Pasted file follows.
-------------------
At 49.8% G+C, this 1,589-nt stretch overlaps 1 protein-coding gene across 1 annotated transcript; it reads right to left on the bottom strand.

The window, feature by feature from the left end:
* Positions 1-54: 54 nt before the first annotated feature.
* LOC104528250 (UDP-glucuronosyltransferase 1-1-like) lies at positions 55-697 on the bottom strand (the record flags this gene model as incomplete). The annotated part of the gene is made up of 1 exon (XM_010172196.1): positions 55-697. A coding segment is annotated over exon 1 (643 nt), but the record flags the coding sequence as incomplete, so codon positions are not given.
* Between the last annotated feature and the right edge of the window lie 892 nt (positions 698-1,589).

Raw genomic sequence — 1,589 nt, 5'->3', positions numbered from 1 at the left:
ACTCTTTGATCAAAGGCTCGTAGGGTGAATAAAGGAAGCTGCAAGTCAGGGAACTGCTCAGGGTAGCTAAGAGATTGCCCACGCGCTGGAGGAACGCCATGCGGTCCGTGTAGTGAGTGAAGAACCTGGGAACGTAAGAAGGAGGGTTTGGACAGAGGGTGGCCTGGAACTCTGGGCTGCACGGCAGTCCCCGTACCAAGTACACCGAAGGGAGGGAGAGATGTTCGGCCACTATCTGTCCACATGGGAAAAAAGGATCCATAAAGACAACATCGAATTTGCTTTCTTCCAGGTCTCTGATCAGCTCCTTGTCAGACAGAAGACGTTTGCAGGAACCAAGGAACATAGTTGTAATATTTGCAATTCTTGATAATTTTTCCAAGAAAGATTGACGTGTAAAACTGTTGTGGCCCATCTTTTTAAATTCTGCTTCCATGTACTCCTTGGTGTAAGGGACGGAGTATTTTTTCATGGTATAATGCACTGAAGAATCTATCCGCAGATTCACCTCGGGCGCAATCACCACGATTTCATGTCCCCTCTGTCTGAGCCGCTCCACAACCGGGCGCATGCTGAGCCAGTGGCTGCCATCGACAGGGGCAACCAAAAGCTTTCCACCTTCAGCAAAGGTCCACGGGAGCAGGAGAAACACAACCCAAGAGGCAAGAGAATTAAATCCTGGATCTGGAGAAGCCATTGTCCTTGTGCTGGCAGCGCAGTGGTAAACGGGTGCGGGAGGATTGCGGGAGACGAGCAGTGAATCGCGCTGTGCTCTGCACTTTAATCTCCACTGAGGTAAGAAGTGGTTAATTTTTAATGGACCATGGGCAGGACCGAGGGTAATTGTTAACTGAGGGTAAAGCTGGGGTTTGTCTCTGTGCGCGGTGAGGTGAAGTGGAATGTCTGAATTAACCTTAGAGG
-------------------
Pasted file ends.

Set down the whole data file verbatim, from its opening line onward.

At 49.8% G+C, this 1,589-nt stretch overlaps 1 protein-coding gene across 1 annotated transcript; it reads right to left on the bottom strand.

The window, feature by feature from the left end:
* Positions 1-54: 54 nt before the first annotated feature.
* LOC104528250 (UDP-glucuronosyltransferase 1-1-like) lies at positions 55-697 on the bottom strand (the record flags this gene model as incomplete). The annotated part of the gene is made up of 1 exon (XM_010172196.1): positions 55-697. A coding segment is annotated over exon 1 (643 nt), but the record flags the coding sequence as incomplete, so codon positions are not given.
* Between the last annotated feature and the right edge of the window lie 892 nt (positions 698-1,589).

Raw genomic sequence — 1,589 nt, 5'->3', positions numbered from 1 at the left:
ACTCTTTGATCAAAGGCTCGTAGGGTGAATAAAGGAAGCTGCAAGTCAGGGAACTGCTCAGGGTAGCTAAGAGATTGCCCACGCGCTGGAGGAACGCCATGCGGTCCGTGTAGTGAGTGAAGAACCTGGGAACGTAAGAAGGAGGGTTTGGACAGAGGGTGGCCTGGAACTCTGGGCTGCACGGCAGTCCCCGTACCAAGTACACCGAAGGGAGGGAGAGATGTTCGGCCACTATCTGTCCACATGGGAAAAAAGGATCCATAAAGACAACATCGAATTTGCTTTCTTCCAGGTCTCTGATCAGCTCCTTGTCAGACAGAAGACGTTTGCAGGAACCAAGGAACATAGTTGTAATATTTGCAATTCTTGATAATTTTTCCAAGAAAGATTGACGTGTAAAACTGTTGTGGCCCATCTTTTTAAATTCTGCTTCCATGTACTCCTTGGTGTAAGGGACGGAGTATTTTTTCATGGTATAATGCACTGAAGAATCTATCCGCAGATTCACCTCGGGCGCAATCACCACGATTTCATGTCCCCTCTGTCTGAGCCGCTCCACAACCGGGCGCATGCTGAGCCAGTGGCTGCCATCGACAGGGGCAACCAAAAGCTTTCCACCTTCAGCAAAGGTCCACGGGAGCAGGAGAAACACAACCCAAGAGGCAAGAGAATTAAATCCTGGATCTGGAGAAGCCATTGTCCTTGTGCTGGCAGCGCAGTGGTAAACGGGTGCGGGAGGATTGCGGGAGACGAGCAGTGAATCGCGCTGTGCTCTGCACTTTAATCTCCACTGAGGTAAGAAGTGGTTAATTTTTAATGGACCATGGGCAGGACCGAGGGTAATTGTTAACTGAGGGTAAAGCTGGGGTTTGTCTCTGTGCGCGGTGAGGTGAAGTGGAATGTCTGAATTAACCTTAGAGG